Thursday, June 6, 2013

Morning Brief: The Guardian scores huge scoop, forcing major U.S. newspapers to have to figure out how to report a new rival's big story, regional metros fail to react

Late yesterday late afternoon (depending on where you live, I suppose) The Guardian's investment in bringing on Glenn Greenwald paid off in a huge way. The American journalist and former columnist had joined The Guardian in August of last year, and until yesterday his contributions to his new employer had been mostly in the form of columns.

But yesterday Greenwald reported that the "National Security Agency is currently collecting the telephone records of millions of US customers of Verizon, one of America's largest telecoms providers, under a top secret court order issued in April."

"Under the terms of the blanket order, the numbers of both parties on a call are handed over, as is location data, call duration, unique identifiers, and the time and duration of all calls. The contents of the conversation itself are not covered," Greenwald wrote.

"The disclosure is likely to reignite longstanding debates in the US over the proper extent of the government's domestic spying powers."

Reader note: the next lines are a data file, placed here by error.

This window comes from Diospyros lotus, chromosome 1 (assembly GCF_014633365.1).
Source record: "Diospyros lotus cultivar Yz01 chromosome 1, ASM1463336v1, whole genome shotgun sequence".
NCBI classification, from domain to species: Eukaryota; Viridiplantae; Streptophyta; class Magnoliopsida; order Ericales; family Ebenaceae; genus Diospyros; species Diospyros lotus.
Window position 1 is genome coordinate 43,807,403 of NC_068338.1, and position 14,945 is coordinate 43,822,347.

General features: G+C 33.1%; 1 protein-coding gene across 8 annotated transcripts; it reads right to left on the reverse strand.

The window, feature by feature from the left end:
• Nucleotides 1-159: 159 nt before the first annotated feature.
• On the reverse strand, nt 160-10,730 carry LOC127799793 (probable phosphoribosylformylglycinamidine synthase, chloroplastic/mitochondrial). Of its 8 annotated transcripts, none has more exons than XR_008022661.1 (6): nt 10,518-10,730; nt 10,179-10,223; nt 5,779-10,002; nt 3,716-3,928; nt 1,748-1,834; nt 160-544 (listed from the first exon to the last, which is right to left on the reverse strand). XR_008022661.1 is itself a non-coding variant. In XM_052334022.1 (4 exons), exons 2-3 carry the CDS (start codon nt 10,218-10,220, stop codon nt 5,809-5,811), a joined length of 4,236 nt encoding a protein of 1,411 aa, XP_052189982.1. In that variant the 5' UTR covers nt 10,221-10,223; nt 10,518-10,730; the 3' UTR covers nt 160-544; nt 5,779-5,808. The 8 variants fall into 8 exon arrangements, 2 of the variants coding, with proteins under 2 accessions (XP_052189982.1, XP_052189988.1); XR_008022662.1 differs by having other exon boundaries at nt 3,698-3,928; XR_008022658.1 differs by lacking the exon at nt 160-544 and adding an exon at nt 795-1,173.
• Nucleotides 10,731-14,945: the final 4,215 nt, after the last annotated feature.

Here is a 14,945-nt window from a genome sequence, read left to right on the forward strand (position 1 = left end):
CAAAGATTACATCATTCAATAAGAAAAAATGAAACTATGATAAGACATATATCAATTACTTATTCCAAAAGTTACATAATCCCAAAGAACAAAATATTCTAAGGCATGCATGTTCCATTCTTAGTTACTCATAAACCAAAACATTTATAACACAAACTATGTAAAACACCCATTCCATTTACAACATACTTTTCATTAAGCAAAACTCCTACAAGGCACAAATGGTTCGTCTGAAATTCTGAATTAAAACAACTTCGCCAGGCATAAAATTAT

The story immediately was placed at the top of all editions of The Guardian's website – including its new Australian edition.

For the purposes of this website, what is of interest was the way the major U.S. newspapers dealt with the story after its first appearance.

Glenn Greenwald
The Washington Post immediately reported the big scoop, creating Greenwald right up front and linking to the story directly. The Post's treatment was pretty magnanimous, and initially their headline read "Report: Verizon providing all call records to US under court order" which both serves to tell readers that the paper is simply reporting what another news outlet is reporting, and to more directly give that outlet credit. Later the WaPo dropped the work "Report" as it updated the story.

The New York Times, as is its custom, did not immediately jump at the story. But while it eventually placed the story on the front of its website, it buried the story this morning on page 16 of the print edition. (To be fair, The Guardian story was released at a time which probably prevented both papers from having much time to remake up their front pages, though the WaPo did manage to place it there).

Some have argued that as time passes fewer and fewer readers will flock to local metro papers because of their inability to deliver national news and because major papers such as the NYT and WaPo are easily accessible via the web. This story is a big test of that theory, would the Tribune Company papers, for instance, respond in the same way as the Post by leading with the story? The answer, sadly, is no. Both the L.A. Times, which had plenty of time to respond, and the Chicago Tribune are far behind on the story, not even writing an aggregated story for their websites. The Dallas Morning News picked up the WaPo story, while the Boston Globe naturally went with the NYT's story.